Bucaramanga: División de Publicaciones, Universidad Industrial de Santander. 2018. 90 pages.
The first time I read Miguel Castillo’s work, I was surprised by the strength of his tenderness. The taste of an old village, a forgotten world, a distant and serene childhood. I was surprised by his constructions of experiences, half-lived and half-imagined, that reveal a crack within his readers; a crack we often leave in the dark, but whose stories fill with a warm and golden light, like kintsugi bowls.
Miguel Castillo was born in San Gil in 1985. He has a degree in Spanish and Literature, has been a finalist in multiple literary contests, a director of multiple workshops, a teacher-trainer, and a promoter of reading and writing. He has published the books Peces para un acuario (2010), Tres hombres solos (2013), and El resplandor de la derrota (2018). Miguel Castillo is, above all, a writer. An author who inhabits his reality with a ghost-like consciousness, with a soul much older than its young host that traverses the streets, paths, and days of Colombian reality with its imagination infected by the concerns of Faulkner, the symbolism of Melville, and the misfortune of Hemingway. His narrations take the form of the modern story, heir to the urban subtlety of the North American literature of the twentieth century and to the extraordinary of the everyday present in the Latin American Boom. This temperate style inherited from Fonesca, the playful beauty of Cortázar, and the simple yet brutal stories of Ribeyro finds a fertile and immense field in Castillo’s imagination.
El resplandor de la derrota is a book composed of eight stories, all different in their setting and plot, but all similar in their protagonists: men and women defeated by the weight of their days. The book was the winner of the “Convocatoria de Estímulos de Cultura de la ciudad de Bucaramanga 2018, Bucaramanga cree en tu talento” and was published in August of the same year. In it, Castillo sets out on a journey of passions, illusions, customs, and bodies as battlefields. This book explores four forms of defeat: love, fantasy, boredom, and cruelty.
The first two stories, “Papá en la sala” and “Amor,” explore defeats of the heart. The first tells the story of a young man who rejects the offer to live with his father. As a result, the father moves to his son’s apartment without warning, like a ghost that only sleeps, eats, and watches Steven Seagal movies on the living room TV. Meanwhile, the son fantasizes about a lost love from a long time ago. The second story tells the tale of a boy in love with a girl who attends the same church, though this love is not reciprocated by her. In these short tales, we attend a terrible confrontation: the burning heat of love against heartbreak. The brilliance of love and faith, of memory and nostalgia, fades when we discover that love is an illusion, a spell that has little to do with being loved and a lot to do with the lover’s desire.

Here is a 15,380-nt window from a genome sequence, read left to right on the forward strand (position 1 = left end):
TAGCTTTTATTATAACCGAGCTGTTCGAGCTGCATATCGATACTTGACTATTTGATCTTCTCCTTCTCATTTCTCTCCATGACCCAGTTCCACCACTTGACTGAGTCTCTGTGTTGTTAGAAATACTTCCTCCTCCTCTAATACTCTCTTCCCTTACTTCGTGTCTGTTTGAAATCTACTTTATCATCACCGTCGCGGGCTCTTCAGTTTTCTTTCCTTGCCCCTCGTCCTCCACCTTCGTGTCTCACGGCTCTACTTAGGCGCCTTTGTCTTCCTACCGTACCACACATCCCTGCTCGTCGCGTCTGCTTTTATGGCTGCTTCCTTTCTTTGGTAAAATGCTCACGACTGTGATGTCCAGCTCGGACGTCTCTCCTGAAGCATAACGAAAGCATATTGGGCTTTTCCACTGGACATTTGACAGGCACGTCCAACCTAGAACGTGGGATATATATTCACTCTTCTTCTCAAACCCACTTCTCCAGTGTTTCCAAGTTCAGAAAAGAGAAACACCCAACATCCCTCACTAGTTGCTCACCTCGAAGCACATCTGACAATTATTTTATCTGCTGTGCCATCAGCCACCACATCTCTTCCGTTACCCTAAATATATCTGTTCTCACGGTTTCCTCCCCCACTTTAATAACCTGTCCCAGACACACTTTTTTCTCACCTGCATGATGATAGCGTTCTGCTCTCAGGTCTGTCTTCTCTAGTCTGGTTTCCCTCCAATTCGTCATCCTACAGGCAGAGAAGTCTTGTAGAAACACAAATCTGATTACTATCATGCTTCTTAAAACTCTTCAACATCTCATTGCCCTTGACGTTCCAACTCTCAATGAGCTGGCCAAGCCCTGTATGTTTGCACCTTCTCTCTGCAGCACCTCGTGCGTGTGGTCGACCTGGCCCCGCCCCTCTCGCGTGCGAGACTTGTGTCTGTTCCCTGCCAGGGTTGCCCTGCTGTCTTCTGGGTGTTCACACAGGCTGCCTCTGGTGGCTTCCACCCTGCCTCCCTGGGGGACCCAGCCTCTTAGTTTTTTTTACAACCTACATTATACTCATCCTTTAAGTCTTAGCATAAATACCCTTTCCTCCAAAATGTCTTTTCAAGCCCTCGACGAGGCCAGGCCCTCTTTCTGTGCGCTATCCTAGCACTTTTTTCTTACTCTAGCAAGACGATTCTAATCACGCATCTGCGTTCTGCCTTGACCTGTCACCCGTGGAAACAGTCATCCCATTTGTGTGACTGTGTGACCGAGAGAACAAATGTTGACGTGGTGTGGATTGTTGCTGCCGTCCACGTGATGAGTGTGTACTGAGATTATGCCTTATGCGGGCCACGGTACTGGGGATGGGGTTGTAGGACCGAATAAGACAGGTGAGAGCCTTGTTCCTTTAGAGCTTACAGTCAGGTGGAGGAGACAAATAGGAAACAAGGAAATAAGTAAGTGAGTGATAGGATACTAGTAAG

“El último verano” and “Los seguidores de la ley” are the two clearly fantastic stories of this book. In the first, the ghost of Hemingway suffers from writer’s block and, in his search for inspiration, ends up participating in a Hemingway lookalike contest. The second tells the story of a group of soccer fans who found a club in support of referees. Both stories explore, by way of nostalgic humor, the figure of the loser by omission, the one who is already out of the game. The anguish of the suicide victim is the distress of his ghost: seeing his work transformed into a cult, his life reduced to trivia, his image converted into a costume. The referee never loses, but nor does he win.
The defeat of these characters is an assumed and sober position, in which all strength comes from resignation, from acceptance of loss, but also from awareness of a certain beauty that dignifies them.
“Autobús” and “Algo más bello que el viento” are stories of indifference and boredom. The first narrates a romantic breakup that happens on a bus. The second recounts the story of a prostitute, recently arrived in town, that seduces all the men and soon takes their money, which causes indignation and fury amongst the women.
These tales brutally expose a terrible vulnerability: the pain of the unjust end, of unreciprocated excitement. They explore love overcome by abandonment, the intimate made public, the special made generic, the pain made shameful. They explore the relationship between desire and boredom, between beauty and violence, between the excitement of possession and the voracity of hunger.
“Un llano extenso con una boca en la tierra” and “El ruido del vacío” are explicitly violent stories. They explore the destruction of ideas, of love, of learning, and of empathy; the destruction of all things delicate, tender, and fragile by way of cruelty. The first narrates the life of a teacher who has been assigned to a school in a war zone. The last story is the most shocking of all. Shocking for its violence, shocking for its pain, and shocking for its irremediability. The noise of emptiness is the silence that remains when one child destroys the soul of another.
This book is, for me, a companion. A refuge. A friend who has lived, who has suffered, who loves me, who is there to console me. It does not give me answers, it does not ease anything, but it comforts me. With the heat of its tenderness, it illuminates all my defeats. And in the brilliance of its pages there is not just fascination, nostalgia, and immobility; in the tenderness of the light, in the acceptance of defeat, there is hope for change. Like the movie at the end of the story, in which Steven Seagal wakes from a coma after seven years, the reader finishes the book and wakes from lethargy and anguish, shakes off the dirt from their wounds, and sits waiting for the next battle to come.